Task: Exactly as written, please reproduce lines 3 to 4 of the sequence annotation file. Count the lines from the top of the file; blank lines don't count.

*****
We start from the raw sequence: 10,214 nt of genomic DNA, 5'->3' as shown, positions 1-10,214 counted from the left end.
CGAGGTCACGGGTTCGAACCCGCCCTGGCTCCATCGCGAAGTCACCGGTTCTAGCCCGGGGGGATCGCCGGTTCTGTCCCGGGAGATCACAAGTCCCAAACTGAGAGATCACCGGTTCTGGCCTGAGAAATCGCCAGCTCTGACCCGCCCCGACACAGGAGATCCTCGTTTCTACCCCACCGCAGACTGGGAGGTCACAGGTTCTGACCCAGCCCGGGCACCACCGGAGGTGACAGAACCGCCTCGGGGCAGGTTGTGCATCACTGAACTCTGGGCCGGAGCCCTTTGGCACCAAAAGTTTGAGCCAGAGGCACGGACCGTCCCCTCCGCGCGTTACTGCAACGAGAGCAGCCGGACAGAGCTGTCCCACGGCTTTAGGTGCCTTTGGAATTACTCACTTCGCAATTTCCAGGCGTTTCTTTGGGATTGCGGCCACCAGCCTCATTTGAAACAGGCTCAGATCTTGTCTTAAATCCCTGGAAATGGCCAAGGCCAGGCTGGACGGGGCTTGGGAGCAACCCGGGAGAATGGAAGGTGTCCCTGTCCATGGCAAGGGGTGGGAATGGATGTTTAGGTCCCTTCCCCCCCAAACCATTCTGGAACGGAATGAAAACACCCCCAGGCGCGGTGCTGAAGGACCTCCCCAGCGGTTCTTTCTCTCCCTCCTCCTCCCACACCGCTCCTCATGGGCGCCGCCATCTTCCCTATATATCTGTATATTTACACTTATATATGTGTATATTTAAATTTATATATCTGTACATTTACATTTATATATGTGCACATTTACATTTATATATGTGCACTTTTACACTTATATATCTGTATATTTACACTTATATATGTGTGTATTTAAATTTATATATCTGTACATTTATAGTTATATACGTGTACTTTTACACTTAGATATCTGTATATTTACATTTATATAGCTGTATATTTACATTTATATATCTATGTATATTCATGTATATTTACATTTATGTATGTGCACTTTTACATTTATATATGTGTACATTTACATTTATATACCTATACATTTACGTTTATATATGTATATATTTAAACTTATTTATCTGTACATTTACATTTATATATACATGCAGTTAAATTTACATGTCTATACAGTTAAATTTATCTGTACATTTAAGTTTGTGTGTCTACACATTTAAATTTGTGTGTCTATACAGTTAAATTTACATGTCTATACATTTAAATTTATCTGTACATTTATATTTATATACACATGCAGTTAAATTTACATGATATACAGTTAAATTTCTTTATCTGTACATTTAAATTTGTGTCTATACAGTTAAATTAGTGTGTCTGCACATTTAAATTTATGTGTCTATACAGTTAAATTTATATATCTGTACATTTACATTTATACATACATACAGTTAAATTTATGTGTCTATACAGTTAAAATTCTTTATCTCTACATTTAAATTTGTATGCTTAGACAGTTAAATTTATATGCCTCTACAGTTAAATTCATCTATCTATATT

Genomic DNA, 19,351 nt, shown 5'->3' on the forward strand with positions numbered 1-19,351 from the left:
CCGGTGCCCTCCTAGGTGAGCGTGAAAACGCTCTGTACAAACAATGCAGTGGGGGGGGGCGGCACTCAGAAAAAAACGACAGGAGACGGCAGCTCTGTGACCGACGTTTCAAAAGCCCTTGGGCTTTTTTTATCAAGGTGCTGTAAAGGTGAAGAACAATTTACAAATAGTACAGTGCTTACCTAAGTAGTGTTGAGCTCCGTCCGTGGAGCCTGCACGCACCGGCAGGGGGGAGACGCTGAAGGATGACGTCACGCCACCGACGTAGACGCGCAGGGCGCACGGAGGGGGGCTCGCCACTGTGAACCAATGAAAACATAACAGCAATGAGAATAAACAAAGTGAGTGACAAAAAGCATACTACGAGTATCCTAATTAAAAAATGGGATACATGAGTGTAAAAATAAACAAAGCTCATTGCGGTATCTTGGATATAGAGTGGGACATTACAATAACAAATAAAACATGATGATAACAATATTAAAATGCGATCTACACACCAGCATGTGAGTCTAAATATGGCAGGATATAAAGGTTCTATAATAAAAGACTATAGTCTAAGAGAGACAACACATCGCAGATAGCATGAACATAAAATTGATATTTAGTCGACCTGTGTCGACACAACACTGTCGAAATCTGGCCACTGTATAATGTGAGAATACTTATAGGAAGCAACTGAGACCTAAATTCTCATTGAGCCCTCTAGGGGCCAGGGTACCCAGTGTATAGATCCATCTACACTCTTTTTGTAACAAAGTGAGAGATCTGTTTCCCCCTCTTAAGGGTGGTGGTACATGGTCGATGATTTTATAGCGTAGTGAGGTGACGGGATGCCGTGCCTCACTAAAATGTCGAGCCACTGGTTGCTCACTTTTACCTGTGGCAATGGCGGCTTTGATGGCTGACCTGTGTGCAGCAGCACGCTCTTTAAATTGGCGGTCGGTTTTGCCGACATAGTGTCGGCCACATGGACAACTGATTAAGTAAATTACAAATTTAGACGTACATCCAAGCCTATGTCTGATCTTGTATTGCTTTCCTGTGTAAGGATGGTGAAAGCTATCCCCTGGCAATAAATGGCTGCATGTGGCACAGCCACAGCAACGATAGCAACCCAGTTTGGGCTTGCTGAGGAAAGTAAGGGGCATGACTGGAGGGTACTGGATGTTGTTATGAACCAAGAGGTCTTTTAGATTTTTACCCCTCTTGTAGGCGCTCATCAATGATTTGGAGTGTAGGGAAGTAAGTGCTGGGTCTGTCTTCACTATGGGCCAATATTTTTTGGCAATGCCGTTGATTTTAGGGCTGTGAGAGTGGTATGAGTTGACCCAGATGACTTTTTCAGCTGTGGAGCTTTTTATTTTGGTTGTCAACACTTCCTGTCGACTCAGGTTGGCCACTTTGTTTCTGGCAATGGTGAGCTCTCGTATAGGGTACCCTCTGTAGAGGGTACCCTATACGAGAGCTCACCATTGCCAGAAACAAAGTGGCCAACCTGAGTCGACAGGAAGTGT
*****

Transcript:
Genomic DNA, 19,351 nt, shown 5'->3' on the forward strand with positions numbered 1-19,351 from the left:
CCGGTGCCCTCCTAGGTGAGCGTGAAAACGCTCTGTACAAACAATGCAGTGGGGGGGGGCGGCACTCAGAAAAAAACGACAGGAGACGGCAGCTCTGTGACCGACGTTTCAAAAGCCCTTGGGCTTTTTTTATCAAGGTGCTGTAAAGGTGAAGAACAATTTACAAATAGTACAGTGCTTACCTAAGTAGTGTTGAGCTCCGTCCGTGGAGCCTGCACGCACCGGCAGGGGGGAGACGCTGAAGGATGACGTCACGCCACCGACGTAGACGCGCAGGGCGCACGGAGGGGGGCTCGCCACTGTGAACCAATGAAAACATAACAGCAATGAGAATAAACAAAGTGAGTGACAAAAAGCATACTACGAGTATCCTAATTAAAAAATGGGATACATGAGTGTAAAAATAAACAAAGCTCATTGCGGTATCTTGGATATAGAGTGGGACATTACAATAACAAATAAAACATGATGATAACAATATTAAAATGCGATCTACACACCAGCATGTGAGTCTAAATATGGCAGGATATAAAGGTTCTATAATAAAAGACTATAGTCTAAGAGAGACAACACATCGCAGATAGCATGAACATAAAATTGATATTTAGTCGACCTGTGTCGACACAACACTGTCGAAATCTGGCCACTGTATAATGTGAGAATACTTATAGGAAGCAACTGAGACCTAAATTCTCATTGAGCCCTCTAGGGGCCAGGGTACCCAGTGTATAGATCCATCTACACTCTTTTTGTAACAAAGTGAGAGATCTGTTTCCCCCTCTTAAGGGTGGTGGTACATGGTCGATGATTTTATAGCGTAGTGAGGTGACGGGATGCCGTGCCTCACTAAAATGTCGAGCCACTGGTTGCTCACTTTTACCTGTGGCAATGGCGGCTTTGATGGCTGACCTGTGTGCAGCAGCACGCTCTTTAAATTGGCGGTCGGTTTTGCCGACATAGTGTCGGCCACATGGACAACTGATTAAGTAAATTACAAATTTAGACGTACATCCAAGCCTATGTCTGATCTTGTATTGCTTTCCTGTGTAAGGATGGTGAAAGCTATCCCCTGGCAATAAATGGCTGCATGTGGCACAGCCACAGCAACGATAGCAACCCAGTTTGGGCTTGCTGAGGAAAGTAAGGGGCATGACTGGAGGGTACTGGATGTTGTTATGAACCAAGAGGTCTTTTAGATTTTTACCCCTCTTGTAGGCGCTCATCAATGATTTGGAGTGTAGGGAAGTAAGTGCTGGGTCTGTCTTCACTATGGGCCAATATTTTTTGGCAATGCCGTTGATTTTAGGGCTGTGAGAGTGGTATGAGTTGACCCAGATGACTTTTTCAGCTGTGGAGCTTTTTATTTTGGTTGTCAACACTTCCTGTCGACTCAGGTTGGCCACTTTGTTTCTGGCAATGGTGAGCTCTCGTATAGGGTACCCTCTGTAGAGGGTACCCTATACGAGAGCTCACCATTGCCAGAAACAAAGTGGCCAACCTGAGTCGACAGGAAGTGT